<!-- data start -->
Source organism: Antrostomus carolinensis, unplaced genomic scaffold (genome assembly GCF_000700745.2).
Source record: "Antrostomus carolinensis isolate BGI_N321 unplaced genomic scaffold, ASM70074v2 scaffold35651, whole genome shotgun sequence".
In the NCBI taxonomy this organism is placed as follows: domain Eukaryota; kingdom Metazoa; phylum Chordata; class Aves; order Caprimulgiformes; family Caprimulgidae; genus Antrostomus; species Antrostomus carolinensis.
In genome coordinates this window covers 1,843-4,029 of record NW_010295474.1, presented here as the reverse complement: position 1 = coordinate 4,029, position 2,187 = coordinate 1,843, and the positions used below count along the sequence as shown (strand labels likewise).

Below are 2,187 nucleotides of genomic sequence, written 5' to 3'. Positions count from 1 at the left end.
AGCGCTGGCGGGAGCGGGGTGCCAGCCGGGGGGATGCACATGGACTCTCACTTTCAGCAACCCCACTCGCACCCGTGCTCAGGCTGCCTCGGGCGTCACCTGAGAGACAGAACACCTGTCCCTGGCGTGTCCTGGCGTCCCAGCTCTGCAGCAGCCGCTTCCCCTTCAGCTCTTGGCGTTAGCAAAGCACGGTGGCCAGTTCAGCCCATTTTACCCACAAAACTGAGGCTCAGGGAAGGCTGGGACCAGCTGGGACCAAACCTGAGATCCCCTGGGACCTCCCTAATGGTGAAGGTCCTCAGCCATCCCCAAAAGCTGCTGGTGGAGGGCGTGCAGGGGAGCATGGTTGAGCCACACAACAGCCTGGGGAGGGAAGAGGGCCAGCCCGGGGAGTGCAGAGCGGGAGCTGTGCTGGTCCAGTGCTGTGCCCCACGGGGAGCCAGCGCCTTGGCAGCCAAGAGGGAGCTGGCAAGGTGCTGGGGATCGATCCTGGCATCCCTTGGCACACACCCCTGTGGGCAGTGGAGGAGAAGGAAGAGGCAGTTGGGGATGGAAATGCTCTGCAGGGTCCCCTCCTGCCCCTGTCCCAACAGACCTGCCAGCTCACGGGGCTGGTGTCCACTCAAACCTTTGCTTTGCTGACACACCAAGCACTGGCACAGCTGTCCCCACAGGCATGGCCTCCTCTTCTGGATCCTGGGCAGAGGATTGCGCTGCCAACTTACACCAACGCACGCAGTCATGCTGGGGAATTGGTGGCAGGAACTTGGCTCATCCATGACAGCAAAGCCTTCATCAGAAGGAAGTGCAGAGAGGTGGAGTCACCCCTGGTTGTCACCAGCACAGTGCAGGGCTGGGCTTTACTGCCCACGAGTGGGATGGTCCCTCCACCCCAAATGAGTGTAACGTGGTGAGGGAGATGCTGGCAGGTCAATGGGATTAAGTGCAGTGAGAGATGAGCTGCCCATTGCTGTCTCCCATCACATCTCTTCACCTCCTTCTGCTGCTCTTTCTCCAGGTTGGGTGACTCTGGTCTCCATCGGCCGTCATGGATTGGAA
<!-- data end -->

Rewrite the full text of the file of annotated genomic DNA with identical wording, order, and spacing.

Source organism: Antrostomus carolinensis, unplaced genomic scaffold (genome assembly GCF_000700745.2).
Source record: "Antrostomus carolinensis isolate BGI_N321 unplaced genomic scaffold, ASM70074v2 scaffold35651, whole genome shotgun sequence".
In the NCBI taxonomy this organism is placed as follows: domain Eukaryota; kingdom Metazoa; phylum Chordata; class Aves; order Caprimulgiformes; family Caprimulgidae; genus Antrostomus; species Antrostomus carolinensis.
In genome coordinates this window covers 1,843-4,029 of record NW_010295474.1, presented here as the reverse complement: position 1 = coordinate 4,029, position 2,187 = coordinate 1,843, and the positions used below count along the sequence as shown (strand labels likewise).

Below are 2,187 nucleotides of genomic sequence, written 5' to 3'. Positions count from 1 at the left end.
AGCGCTGGCGGGAGCGGGGTGCCAGCCGGGGGGATGCACATGGACTCTCACTTTCAGCAACCCCACTCGCACCCGTGCTCAGGCTGCCTCGGGCGTCACCTGAGAGACAGAACACCTGTCCCTGGCGTGTCCTGGCGTCCCAGCTCTGCAGCAGCCGCTTCCCCTTCAGCTCTTGGCGTTAGCAAAGCACGGTGGCCAGTTCAGCCCATTTTACCCACAAAACTGAGGCTCAGGGAAGGCTGGGACCAGCTGGGACCAAACCTGAGATCCCCTGGGACCTCCCTAATGGTGAAGGTCCTCAGCCATCCCCAAAAGCTGCTGGTGGAGGGCGTGCAGGGGAGCATGGTTGAGCCACACAACAGCCTGGGGAGGGAAGAGGGCCAGCCCGGGGAGTGCAGAGCGGGAGCTGTGCTGGTCCAGTGCTGTGCCCCACGGGGAGCCAGCGCCTTGGCAGCCAAGAGGGAGCTGGCAAGGTGCTGGGGATCGATCCTGGCATCCCTTGGCACACACCCCTGTGGGCAGTGGAGGAGAAGGAAGAGGCAGTTGGGGATGGAAATGCTCTGCAGGGTCCCCTCCTGCCCCTGTCCCAACAGACCTGCCAGCTCACGGGGCTGGTGTCCACTCAAACCTTTGCTTTGCTGACACACCAAGCACTGGCACAGCTGTCCCCACAGGCATGGCCTCCTCTTCTGGATCCTGGGCAGAGGATTGCGCTGCCAACTTACACCAACGCACGCAGTCATGCTGGGGAATTGGTGGCAGGAACTTGGCTCATCCATGACAGCAAAGCCTTCATCAGAAGGAAGTGCAGAGAGGTGGAGTCACCCCTGGTTGTCACCAGCACAGTGCAGGGCTGGGCTTTACTGCCCACGAGTGGGATGGTCCCTCCACCCCAAATGAGTGTAACGTGGTGAGGGAGATGCTGGCAGGTCAATGGGATTAAGTGCAGTGAGAGATGAGCTGCCCATTGCTGTCTCCCATCACATCTCTTCACCTCCTTCTGCTGCTCTTTCTCCAGGTTGGGTGACTCTGGTCTCCATCGGCCGTCATGGATTGGAA